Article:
Deg, my first novel, is to be illustrated by BAFTA-nominated artist Ste Pickford, a developer with a huge history in games art. Ste’s drawn the title image and will create separate plates for each chapter. Urbane revealed the cover last night on social media.
Collaborating with Ste is proving to be a brilliant experience. I have great respect for his talent, and his work is granting Deg’s text a level of maturity I feel it would fail to achieve alone. Ste’s take on the content, on its imagery and routines, is fascinating to me. Seeing the words visualised is as bizarre as it is thrilling.
Deg will release this autumn.
While Deg’s path to publication winds ever on, I’ve finished my next book. A fifth draft went quickly since I decided to bring some proper attention back to my fiction – VG247’s growth was a priority for me in 2015 – and I completed a final general pass last week. Securing an agent is an urgent goal for me now, so hopefully this next round of subbing will work out.
With this latest book in the bag I’ve been able to start writing something completely new, with good progress made on a first draft made since the Christmas holiday. While the previous two projects have been largely built on the past, it seems this will focus on France and the Vosges, my current home.
If you want to read something of mine while you wait for Deg, my latest story appeared in Dark Tales from the Secret War late last December. There are many reasons to buy this book. David J Rodger (this was David’s final publication; horribly, he died last November), Martin Korda and Richard Dansky all contributed under John Houlihan’s editorship, and the print version is a beautiful thing to hold. It’s only £9.99 (€14.99) in print, PDF included. There’s a PDF-only version, if that works better for you.
Modiphius today released Dark Tales from the Secret War, a short story collection based on tabletop RPG Achtung! Cthulhu.
My story, Bloodborn in Sarandë, is included alongside the work of David J Rodger, Destiny and Fable writer Martin Korda and Splinter Cell’s Richard Dansky. Editor John Houlihan’s done a fantastic job getting this book to market, and it contains a line-up well worthy of your money.
In a somewhat bewildering turn of events, I’ve signed an actual contract. My first novel is to be released by amazing indie publisher Urbane.
Title, release date, cover, and details of a very special art collaboration of which I’m completely thrilled will all be announced later, but just writing these words is forming a reality I can barely believe exists. I will have my novel. On paper. In my hands. In your hands, hopefully.
I can’t tell you have pleased I am to have found a publisher willing to take a risk on my book. It’s a difficult project, but the conversations I’ve had in the run-up to this announcement have shown a perfect understanding of what I was trying to achieve. As the trillions of “perseverance” sound-bites have it, it only took one person to say yes.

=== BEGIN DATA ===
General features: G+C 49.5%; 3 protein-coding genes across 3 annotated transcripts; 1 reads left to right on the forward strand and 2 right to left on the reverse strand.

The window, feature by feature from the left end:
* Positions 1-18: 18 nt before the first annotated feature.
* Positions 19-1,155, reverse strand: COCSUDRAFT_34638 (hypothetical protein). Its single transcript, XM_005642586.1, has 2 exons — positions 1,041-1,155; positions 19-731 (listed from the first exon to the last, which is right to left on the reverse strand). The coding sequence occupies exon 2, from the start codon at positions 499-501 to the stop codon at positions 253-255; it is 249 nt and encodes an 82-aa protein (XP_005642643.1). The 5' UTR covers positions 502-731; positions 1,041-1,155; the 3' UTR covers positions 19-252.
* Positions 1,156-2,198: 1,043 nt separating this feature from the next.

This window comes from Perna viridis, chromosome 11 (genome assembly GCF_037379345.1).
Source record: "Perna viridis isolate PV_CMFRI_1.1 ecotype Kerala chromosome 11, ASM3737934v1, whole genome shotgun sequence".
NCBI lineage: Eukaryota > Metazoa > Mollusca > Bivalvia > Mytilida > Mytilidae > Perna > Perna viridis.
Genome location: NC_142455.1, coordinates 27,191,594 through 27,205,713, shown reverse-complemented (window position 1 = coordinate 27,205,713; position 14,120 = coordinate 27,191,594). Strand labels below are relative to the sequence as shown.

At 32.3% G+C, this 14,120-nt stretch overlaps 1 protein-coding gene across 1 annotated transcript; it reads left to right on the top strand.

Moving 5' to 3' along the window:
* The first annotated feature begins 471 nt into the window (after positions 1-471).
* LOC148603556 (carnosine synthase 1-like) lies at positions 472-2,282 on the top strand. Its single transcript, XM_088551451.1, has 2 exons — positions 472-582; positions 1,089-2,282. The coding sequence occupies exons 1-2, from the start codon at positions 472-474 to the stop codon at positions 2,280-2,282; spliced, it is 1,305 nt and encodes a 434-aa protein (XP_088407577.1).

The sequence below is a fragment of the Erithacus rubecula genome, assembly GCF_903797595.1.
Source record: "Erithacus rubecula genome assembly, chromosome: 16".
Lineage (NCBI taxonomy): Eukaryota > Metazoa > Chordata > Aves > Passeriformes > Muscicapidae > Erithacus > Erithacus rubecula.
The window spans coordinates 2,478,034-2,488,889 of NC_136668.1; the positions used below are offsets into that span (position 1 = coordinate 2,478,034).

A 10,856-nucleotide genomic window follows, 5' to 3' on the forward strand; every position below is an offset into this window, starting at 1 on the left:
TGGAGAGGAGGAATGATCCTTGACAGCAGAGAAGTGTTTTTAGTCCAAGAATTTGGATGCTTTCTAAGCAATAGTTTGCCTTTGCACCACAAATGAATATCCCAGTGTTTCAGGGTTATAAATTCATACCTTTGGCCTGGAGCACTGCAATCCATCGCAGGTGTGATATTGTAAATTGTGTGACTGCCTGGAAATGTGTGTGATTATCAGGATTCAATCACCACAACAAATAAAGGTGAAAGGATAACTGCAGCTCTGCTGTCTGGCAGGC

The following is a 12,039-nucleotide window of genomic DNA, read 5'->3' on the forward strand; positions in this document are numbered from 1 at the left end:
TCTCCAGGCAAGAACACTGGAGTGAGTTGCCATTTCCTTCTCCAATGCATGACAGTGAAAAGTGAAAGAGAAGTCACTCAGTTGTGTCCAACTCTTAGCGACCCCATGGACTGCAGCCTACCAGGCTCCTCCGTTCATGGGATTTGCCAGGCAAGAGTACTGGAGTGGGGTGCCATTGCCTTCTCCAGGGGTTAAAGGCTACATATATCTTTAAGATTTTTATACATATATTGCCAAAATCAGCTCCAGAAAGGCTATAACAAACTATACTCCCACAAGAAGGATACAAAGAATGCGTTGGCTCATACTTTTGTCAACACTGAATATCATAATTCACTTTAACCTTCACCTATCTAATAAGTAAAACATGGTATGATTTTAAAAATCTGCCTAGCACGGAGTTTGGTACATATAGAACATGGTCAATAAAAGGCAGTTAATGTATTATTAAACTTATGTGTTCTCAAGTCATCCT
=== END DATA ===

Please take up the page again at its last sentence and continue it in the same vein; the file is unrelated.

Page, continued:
I don’t really have anything else to say. Braindead happy.
Another of my short stories has been published in the last few days. BABY SHOES: 100 STORIES BY 100 AUTHORS is now available on Amazon in both the UK (£3.19) and US ($4.99). I think there’s a discount on the American Kindle edition at the moment. The paper versions cost £16.08 and $24.99.
The story, CALL THEM, centres on the stresses of financial difficulty. Let me know (in the comments below or on Twitter) if you pick it up. I’ll touch you on the virtual bottom in thanks.
I had a story long-listed for the 2015 Short Fiction Award last month. The short list has, unfortunately, erased proof of my heroism as I didn’t make it to the final six, but I’m so happy to have been chosen from the initial round of more than 650 entries. Baby steps. Frankly, getting any kind of result from this year’s output is fine. I feel safe in chalking it up as a win.
Motivation isn’t a problem for me at the moment. Getting stuff done feels light. The need to strengthen some basic skills has been nagging for a while, so I’ve committed to some long-term college training, and I’m working on another short story, potentially the last of the year, to sub to various lit mags later this month. I’ve started preliminary work on my next novel (the reason for holding back on too much more short fiction in 2015), and I may finally have a lead on a professional mentor. Nothing’s certain yet, but I’m crossing everything. This could be amazing for me.
I’m also involved in another writing project I can’t talk about right now, but, from a personal perspective at least, it has the potential to be hugely exciting. More on that soon.
Everything’s up! It’s brilliant how even the slightest element of acceptance can buoy a writer, and equally unbrilliant how endless rejection can flatten one. The solution’s simple: write more. Write more write more write more. The more you write, the better your chances of success. Have to run. Writing.